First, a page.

I was studying in Galatians today - 5:13-15. The gist of it is that we are called to be free, right? But we are not supposed to use this freedom, this not being bound in by a bunch of rules, as a go ahead to indulge. We should instead love our neighbor as ourselves. This fulfills the spirit of all the old laws, anyway, right? We are free just to love as we should, without being hemmed in. I thought this was pretty cool because I've been pondering the two greatest commandments as I think about the vision for our young adult ministry: Love the Lord your God with all your heart, soul, mind and strength, and love your neighbor as yourself.

The second thing, which in part lead to the first thing, was a way to study your Bible. Instead of reading it through in a year or whatever and just plowing through it, (like I used to do), I am now taking it little by little and getting as much as I can out of one book or topic before moving on. This is what I've been trying to do this year, and last night I read an article that made that process really simple. I thought it was worth passing on.

Tim Elmore is the guy that wrote this. He says he reads a section (one thought or idea - sometimes a chapter, sometimes less), then writes 3 paragraphs:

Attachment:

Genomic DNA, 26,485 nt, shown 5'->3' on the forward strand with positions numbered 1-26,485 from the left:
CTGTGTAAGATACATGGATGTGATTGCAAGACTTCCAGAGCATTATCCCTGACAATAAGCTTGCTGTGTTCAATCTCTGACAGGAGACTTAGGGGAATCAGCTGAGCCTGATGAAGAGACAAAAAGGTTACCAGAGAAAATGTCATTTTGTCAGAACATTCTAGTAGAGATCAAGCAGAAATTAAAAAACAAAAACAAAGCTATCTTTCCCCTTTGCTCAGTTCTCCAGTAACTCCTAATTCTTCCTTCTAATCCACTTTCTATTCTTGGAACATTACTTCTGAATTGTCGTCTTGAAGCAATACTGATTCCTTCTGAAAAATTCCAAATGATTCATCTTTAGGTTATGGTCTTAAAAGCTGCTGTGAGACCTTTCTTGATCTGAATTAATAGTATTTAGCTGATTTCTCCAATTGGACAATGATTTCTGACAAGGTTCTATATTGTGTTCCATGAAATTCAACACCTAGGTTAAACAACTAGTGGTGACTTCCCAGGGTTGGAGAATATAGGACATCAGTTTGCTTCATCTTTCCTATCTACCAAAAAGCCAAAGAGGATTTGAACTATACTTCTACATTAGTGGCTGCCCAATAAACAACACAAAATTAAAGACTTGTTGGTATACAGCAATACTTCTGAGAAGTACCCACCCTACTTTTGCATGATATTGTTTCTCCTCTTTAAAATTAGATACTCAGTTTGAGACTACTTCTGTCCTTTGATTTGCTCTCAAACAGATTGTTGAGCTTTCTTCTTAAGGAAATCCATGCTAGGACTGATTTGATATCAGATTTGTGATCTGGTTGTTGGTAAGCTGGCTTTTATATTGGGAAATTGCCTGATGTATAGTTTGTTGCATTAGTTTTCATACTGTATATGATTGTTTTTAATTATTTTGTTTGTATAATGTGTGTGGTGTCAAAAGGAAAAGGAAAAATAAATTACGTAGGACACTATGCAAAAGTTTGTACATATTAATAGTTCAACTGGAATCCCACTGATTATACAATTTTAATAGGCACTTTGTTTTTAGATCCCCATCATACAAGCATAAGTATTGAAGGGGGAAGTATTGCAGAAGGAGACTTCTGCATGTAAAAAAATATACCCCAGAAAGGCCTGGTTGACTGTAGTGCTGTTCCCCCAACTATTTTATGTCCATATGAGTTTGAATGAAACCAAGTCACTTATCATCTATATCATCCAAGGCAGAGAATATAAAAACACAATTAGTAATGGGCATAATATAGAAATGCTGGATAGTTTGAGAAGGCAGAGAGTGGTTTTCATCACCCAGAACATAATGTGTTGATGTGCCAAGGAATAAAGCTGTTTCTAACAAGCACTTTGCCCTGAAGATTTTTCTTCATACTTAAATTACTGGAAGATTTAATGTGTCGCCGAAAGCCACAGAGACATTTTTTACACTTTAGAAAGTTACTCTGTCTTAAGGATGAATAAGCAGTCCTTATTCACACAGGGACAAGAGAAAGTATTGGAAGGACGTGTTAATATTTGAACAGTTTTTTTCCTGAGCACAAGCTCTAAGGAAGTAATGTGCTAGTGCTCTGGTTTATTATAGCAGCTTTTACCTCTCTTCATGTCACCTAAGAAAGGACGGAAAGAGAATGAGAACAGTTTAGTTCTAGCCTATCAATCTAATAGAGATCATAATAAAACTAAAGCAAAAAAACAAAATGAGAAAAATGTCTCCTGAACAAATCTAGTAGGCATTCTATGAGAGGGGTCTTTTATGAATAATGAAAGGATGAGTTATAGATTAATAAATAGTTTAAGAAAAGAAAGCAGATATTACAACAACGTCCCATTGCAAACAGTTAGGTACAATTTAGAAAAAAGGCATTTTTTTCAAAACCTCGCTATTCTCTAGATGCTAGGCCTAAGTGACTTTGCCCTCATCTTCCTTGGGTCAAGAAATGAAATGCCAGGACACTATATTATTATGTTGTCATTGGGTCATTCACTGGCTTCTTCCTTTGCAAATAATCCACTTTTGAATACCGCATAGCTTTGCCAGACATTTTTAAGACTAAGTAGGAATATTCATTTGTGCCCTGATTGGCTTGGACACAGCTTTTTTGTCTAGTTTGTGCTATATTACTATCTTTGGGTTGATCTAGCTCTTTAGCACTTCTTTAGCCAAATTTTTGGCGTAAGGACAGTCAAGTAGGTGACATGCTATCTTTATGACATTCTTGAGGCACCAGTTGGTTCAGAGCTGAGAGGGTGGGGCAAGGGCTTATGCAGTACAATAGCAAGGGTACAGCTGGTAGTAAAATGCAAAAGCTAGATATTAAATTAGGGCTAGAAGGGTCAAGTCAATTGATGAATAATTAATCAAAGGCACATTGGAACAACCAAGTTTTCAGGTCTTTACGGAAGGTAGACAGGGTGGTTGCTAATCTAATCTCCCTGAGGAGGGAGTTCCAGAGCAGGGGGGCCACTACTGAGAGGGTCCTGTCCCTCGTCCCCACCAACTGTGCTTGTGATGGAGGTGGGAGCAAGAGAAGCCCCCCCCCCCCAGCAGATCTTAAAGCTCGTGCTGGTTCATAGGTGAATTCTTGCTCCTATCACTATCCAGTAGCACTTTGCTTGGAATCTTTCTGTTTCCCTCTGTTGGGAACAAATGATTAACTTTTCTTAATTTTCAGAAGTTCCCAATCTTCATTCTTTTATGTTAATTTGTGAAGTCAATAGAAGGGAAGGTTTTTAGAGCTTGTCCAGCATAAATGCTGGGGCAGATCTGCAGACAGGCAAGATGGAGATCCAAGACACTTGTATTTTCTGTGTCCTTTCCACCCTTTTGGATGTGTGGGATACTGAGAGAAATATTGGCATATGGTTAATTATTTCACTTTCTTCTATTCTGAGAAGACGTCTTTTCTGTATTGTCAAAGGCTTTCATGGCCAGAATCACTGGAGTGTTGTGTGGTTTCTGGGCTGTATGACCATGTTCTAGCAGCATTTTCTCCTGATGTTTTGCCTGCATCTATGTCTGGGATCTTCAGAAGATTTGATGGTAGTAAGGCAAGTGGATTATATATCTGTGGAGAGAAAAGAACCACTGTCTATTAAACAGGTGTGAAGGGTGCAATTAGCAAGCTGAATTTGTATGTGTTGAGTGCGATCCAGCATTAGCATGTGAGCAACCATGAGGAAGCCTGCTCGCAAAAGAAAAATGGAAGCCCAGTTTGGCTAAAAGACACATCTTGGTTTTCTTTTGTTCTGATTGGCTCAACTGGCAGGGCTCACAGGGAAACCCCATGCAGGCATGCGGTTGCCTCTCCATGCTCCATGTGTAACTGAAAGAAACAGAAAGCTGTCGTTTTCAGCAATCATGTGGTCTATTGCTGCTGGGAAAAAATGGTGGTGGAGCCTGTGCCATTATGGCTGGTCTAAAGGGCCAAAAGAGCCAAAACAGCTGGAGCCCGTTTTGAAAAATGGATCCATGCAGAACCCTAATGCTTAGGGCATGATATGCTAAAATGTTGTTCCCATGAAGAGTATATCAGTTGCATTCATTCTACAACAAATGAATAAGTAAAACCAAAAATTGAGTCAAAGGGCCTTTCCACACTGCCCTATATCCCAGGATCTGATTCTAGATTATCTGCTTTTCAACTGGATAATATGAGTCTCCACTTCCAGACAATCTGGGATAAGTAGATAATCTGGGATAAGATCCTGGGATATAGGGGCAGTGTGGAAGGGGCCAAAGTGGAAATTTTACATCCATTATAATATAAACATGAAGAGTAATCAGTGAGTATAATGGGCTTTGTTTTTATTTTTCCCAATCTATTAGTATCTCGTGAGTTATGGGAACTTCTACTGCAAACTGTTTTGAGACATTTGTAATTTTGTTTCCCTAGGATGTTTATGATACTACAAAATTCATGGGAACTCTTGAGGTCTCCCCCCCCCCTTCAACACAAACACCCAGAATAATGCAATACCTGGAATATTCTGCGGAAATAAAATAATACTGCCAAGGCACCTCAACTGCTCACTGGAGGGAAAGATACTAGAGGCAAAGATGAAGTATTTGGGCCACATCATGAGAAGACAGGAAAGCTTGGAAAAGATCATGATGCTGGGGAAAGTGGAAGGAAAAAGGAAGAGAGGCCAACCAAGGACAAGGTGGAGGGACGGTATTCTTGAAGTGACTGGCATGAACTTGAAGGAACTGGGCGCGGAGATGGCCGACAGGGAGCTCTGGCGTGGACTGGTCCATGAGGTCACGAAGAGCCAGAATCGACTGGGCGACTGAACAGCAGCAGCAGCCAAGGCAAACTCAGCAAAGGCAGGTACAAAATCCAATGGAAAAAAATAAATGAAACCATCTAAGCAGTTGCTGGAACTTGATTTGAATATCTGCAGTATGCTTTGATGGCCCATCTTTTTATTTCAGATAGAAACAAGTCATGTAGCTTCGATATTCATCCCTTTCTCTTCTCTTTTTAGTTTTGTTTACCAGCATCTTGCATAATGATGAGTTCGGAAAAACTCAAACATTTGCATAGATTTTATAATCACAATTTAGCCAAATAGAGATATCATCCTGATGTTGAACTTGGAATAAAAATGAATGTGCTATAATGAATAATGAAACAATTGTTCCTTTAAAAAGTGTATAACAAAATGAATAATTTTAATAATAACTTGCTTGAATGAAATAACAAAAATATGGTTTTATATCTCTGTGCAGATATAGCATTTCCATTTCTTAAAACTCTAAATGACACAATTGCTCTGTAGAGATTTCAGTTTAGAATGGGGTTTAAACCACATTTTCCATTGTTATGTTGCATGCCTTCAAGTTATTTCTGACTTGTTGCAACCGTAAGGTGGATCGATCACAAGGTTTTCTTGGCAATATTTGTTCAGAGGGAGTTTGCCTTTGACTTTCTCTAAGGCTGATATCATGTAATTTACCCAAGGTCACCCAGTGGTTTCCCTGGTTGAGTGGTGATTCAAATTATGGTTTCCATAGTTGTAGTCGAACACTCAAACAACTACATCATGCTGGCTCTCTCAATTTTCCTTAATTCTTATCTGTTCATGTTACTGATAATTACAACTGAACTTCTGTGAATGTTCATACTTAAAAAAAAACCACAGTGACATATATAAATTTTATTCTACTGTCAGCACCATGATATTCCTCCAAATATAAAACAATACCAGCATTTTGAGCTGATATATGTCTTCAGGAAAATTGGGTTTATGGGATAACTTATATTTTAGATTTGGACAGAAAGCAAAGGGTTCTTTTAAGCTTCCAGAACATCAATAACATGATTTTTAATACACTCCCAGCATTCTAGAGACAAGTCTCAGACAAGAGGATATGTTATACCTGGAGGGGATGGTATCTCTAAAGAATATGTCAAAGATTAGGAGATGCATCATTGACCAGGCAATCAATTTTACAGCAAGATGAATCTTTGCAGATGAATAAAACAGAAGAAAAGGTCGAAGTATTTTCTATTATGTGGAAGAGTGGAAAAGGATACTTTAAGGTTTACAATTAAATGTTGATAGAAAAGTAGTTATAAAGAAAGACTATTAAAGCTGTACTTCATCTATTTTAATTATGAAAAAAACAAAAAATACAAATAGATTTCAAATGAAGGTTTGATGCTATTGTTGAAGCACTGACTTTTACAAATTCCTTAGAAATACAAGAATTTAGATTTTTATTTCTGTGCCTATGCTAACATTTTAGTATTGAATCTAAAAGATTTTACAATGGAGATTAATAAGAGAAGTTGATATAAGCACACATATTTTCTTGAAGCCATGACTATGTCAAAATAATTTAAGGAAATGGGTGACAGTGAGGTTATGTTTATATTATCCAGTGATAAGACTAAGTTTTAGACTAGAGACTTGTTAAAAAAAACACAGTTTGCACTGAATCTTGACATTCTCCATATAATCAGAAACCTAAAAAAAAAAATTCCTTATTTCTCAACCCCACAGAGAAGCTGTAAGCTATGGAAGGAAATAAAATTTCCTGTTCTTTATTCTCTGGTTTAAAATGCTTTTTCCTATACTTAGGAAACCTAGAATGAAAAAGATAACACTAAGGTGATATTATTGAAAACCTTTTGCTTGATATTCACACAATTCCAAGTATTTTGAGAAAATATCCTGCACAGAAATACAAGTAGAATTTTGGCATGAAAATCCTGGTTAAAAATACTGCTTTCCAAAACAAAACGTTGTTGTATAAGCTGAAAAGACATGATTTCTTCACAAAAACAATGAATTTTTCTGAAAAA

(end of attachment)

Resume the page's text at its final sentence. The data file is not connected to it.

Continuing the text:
ONE TIME - a paragraph paraphrasing what was happening to the original audience
ALL TIME - a paragraph defining the all time, universal principle found in that text
MY TIME - a paragraph describing what my personal application should be to the truth.

Simple and catchy enough to remember. I challenge you to try it.

Monday, April 09, 2007

a thought from our prayer room

I picked up a small candle from the pile. One of many. This one was a little dented around the edges, and the wick was a black stub. Perfect, I thought. The candle was supposed to symbolize me - I was supposed to light it from one of the three large candles symbolizing the trinity and place it around them, reflecting on how God's light in my life should and will make a difference in the world around me.